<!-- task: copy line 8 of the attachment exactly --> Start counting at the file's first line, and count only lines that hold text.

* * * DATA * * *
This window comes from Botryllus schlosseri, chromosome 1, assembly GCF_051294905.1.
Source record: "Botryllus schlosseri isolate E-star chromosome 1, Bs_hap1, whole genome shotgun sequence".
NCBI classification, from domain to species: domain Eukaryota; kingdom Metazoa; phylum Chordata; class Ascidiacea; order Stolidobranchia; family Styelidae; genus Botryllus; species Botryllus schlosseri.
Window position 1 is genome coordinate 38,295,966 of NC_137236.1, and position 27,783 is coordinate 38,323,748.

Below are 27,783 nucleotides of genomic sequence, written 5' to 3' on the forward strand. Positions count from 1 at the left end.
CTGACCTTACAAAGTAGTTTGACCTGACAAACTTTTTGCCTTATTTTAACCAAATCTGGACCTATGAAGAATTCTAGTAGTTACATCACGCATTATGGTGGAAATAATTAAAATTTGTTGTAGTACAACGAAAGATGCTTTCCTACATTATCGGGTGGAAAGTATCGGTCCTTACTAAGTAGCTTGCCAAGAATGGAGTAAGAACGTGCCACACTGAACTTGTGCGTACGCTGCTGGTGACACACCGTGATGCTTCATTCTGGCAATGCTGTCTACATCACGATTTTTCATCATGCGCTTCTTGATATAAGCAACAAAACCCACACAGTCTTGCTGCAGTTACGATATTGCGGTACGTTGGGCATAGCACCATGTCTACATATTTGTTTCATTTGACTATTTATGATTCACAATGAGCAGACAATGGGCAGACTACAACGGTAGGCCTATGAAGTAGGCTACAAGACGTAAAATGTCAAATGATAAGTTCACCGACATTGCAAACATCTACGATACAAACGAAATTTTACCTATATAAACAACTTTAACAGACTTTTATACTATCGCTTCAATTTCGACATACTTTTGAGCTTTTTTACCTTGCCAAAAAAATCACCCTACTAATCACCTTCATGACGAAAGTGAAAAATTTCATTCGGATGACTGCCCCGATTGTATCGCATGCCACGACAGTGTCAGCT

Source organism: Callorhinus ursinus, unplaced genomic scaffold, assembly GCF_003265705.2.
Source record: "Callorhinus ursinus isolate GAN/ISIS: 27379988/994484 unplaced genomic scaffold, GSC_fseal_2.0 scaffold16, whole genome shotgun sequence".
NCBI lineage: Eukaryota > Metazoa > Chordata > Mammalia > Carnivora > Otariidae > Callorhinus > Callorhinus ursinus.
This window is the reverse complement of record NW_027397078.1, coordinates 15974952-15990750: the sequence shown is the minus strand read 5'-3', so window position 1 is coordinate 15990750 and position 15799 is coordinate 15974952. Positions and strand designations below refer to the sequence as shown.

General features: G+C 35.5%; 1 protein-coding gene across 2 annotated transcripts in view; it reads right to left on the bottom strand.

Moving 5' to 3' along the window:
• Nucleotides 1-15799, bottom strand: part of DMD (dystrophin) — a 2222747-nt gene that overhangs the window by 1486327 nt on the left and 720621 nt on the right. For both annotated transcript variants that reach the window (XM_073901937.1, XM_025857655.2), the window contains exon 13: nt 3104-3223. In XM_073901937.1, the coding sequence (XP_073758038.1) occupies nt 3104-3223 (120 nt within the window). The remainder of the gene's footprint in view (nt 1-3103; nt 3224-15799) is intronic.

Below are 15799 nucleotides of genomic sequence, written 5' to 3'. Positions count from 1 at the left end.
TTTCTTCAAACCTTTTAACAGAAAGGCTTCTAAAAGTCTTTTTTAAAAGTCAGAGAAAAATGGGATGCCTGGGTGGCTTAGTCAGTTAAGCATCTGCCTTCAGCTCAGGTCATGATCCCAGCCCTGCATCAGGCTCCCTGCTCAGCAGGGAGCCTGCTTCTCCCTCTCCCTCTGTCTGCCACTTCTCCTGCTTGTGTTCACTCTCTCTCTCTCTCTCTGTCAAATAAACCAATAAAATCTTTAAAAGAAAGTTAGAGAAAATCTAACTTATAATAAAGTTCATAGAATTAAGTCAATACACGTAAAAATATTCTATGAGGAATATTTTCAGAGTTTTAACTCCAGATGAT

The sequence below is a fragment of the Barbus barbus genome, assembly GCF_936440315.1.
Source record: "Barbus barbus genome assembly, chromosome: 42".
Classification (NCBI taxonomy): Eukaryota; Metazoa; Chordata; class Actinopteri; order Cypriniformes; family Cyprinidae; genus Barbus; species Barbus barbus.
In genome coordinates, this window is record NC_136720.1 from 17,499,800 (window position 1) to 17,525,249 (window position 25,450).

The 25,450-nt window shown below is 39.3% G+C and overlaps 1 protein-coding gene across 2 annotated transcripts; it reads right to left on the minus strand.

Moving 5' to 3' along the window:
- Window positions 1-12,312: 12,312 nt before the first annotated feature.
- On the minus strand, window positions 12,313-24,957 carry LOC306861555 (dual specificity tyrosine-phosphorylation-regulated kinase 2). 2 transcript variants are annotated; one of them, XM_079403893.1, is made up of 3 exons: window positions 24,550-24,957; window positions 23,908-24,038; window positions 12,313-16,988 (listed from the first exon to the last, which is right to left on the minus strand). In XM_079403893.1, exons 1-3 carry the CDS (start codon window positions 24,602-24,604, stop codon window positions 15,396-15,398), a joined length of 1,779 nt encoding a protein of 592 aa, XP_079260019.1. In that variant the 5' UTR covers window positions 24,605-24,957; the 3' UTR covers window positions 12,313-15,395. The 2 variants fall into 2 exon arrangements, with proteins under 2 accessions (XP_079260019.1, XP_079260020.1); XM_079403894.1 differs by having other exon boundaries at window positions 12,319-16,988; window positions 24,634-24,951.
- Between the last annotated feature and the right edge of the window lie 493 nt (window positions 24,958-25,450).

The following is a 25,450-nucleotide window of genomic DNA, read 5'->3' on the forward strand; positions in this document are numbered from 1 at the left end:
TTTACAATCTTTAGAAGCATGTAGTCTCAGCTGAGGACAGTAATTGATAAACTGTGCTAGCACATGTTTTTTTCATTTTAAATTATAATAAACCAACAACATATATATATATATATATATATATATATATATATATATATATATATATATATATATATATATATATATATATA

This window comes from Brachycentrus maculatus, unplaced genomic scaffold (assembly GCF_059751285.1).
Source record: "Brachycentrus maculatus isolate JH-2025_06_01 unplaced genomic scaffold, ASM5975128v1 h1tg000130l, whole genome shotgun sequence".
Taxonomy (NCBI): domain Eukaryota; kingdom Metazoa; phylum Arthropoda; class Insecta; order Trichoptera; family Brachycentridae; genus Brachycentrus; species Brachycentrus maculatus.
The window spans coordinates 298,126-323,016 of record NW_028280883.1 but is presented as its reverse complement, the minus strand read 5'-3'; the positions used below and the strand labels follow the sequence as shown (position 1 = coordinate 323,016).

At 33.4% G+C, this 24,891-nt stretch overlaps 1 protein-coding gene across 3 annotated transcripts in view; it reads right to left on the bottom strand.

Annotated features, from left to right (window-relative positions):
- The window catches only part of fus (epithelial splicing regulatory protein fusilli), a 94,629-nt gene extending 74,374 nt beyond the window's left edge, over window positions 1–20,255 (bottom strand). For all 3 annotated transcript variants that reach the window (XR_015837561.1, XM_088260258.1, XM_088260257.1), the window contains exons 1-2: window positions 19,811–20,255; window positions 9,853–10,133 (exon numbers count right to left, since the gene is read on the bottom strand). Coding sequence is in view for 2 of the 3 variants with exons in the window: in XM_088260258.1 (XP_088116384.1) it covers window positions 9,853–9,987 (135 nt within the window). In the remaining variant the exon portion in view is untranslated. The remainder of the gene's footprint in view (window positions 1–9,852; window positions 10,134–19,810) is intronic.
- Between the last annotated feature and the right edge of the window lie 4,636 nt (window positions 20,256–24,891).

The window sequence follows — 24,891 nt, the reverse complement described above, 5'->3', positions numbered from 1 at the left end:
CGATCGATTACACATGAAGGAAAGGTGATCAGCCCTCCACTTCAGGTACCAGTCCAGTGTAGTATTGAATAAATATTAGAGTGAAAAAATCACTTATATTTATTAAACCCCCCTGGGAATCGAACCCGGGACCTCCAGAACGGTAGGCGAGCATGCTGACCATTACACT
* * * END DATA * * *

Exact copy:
Source record: "Callorhinus ursinus isolate GAN/ISIS: 27379988/994484 unplaced genomic scaffold, GSC_fseal_2.0 scaffold16, whole genome shotgun sequence".